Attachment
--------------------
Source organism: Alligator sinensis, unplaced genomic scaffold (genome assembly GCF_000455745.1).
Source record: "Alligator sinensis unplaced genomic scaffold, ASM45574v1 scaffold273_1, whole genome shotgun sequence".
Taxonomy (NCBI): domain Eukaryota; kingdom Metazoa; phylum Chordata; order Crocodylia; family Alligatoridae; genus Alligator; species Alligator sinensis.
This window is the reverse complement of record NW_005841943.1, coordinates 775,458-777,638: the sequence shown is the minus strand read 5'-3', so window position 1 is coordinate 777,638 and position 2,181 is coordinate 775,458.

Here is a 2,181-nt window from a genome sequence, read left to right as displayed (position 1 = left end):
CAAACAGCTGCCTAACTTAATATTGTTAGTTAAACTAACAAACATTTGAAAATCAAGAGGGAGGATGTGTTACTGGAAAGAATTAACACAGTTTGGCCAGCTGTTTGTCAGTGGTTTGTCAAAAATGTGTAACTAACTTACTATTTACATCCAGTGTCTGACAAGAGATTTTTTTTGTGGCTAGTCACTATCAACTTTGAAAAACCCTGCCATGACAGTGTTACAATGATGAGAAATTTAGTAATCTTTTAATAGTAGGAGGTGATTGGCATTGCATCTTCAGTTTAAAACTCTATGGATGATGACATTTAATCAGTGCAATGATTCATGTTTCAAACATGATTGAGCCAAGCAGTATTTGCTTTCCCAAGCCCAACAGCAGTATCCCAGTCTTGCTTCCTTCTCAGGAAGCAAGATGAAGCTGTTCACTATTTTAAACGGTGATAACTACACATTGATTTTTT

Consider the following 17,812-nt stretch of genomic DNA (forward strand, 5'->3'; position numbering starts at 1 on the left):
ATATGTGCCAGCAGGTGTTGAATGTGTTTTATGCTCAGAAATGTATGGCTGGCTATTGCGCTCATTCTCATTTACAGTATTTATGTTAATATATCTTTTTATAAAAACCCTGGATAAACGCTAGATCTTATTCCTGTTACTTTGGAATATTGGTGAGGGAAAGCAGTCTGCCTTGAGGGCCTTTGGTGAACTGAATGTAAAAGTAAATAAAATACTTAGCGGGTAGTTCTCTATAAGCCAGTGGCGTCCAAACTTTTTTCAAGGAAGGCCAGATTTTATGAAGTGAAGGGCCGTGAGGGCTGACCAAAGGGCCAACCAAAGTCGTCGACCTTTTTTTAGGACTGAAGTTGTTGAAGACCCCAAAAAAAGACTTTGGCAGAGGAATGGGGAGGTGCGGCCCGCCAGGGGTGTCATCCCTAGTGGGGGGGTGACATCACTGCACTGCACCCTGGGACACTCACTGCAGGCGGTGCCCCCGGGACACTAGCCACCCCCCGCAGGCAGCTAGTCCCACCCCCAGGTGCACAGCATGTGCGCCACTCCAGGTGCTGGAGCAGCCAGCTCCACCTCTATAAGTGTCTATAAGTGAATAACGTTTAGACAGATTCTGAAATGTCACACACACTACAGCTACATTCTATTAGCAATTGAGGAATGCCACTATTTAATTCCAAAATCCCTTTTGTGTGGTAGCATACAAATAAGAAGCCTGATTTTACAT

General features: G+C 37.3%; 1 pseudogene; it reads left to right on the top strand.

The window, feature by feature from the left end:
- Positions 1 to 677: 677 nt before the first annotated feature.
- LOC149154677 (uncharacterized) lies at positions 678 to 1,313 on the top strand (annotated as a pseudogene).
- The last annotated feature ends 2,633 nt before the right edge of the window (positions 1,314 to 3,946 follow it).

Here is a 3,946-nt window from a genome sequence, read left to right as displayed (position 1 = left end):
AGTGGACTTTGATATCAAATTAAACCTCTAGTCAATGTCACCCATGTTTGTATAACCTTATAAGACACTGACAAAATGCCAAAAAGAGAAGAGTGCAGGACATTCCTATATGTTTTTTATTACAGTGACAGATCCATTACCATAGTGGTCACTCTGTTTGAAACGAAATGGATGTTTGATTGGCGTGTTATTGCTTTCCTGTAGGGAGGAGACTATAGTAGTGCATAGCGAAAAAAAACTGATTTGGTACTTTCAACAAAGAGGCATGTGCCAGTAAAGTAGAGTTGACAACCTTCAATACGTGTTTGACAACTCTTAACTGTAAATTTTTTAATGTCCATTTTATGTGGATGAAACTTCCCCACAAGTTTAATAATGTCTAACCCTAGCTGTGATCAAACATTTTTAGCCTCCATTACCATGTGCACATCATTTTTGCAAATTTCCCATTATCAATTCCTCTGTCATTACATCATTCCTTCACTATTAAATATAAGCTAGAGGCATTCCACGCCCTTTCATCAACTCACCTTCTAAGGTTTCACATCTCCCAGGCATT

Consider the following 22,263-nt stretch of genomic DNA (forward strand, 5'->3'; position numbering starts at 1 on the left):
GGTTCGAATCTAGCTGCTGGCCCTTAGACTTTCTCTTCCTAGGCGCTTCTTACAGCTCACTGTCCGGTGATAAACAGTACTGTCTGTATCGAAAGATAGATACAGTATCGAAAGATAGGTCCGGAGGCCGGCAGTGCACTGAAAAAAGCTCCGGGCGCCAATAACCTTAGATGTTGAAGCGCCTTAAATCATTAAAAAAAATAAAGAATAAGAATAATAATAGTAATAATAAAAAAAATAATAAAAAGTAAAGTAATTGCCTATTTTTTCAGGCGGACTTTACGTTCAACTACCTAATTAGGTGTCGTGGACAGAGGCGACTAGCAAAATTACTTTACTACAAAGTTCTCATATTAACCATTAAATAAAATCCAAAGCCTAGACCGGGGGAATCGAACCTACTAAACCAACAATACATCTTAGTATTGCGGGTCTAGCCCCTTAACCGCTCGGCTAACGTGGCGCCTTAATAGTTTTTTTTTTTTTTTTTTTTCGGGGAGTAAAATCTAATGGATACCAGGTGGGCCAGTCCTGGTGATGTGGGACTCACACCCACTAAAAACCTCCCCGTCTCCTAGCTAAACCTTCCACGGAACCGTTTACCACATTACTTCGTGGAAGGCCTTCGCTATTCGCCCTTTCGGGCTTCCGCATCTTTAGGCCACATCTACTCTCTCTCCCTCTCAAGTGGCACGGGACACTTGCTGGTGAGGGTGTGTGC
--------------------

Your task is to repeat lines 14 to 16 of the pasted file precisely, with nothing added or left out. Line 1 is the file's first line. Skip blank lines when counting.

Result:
Here is a 3,946-nt window from a genome sequence, read left to right as displayed (position 1 = left end):
AGTGGACTTTGATATCAAATTAAACCTCTAGTCAATGTCACCCATGTTTGTATAACCTTATAAGACACTGACAAAATGCCAAAAAGAGAAGAGTGCAGGACATTCCTATATGTTTTTTATTACAGTGACAGATCCATTACCATAGTGGTCACTCTGTTTGAAACGAAATGGATGTTTGATTGGCGTGTTATTGCTTTCCTGTAGGGAGGAGACTATAGTAGTGCATAGCGAAAAAAAACTGATTTGGTACTTTCAACAAAGAGGCATGTGCCAGTAAAGTAGAGTTGACAACCTTCAATACGTGTTTGACAACTCTTAACTGTAAATTTTTTAATGTCCATTTTATGTGGATGAAACTTCCCCACAAGTTTAATAATGTCTAACCCTAGCTGTGATCAAACATTTTTAGCCTCCATTACCATGTGCACATCATTTTTGCAAATTTCCCATTATCAATTCCTCTGTCATTACATCATTCCTTCACTATTAAATATAAGCTAGAGGCATTCCACGCCCTTTCATCAACTCACCTTCTAAGGTTTCACATCTCCCAGGCATT

Consider the following 22,263-nt stretch of genomic DNA (forward strand, 5'->3'; position numbering starts at 1 on the left):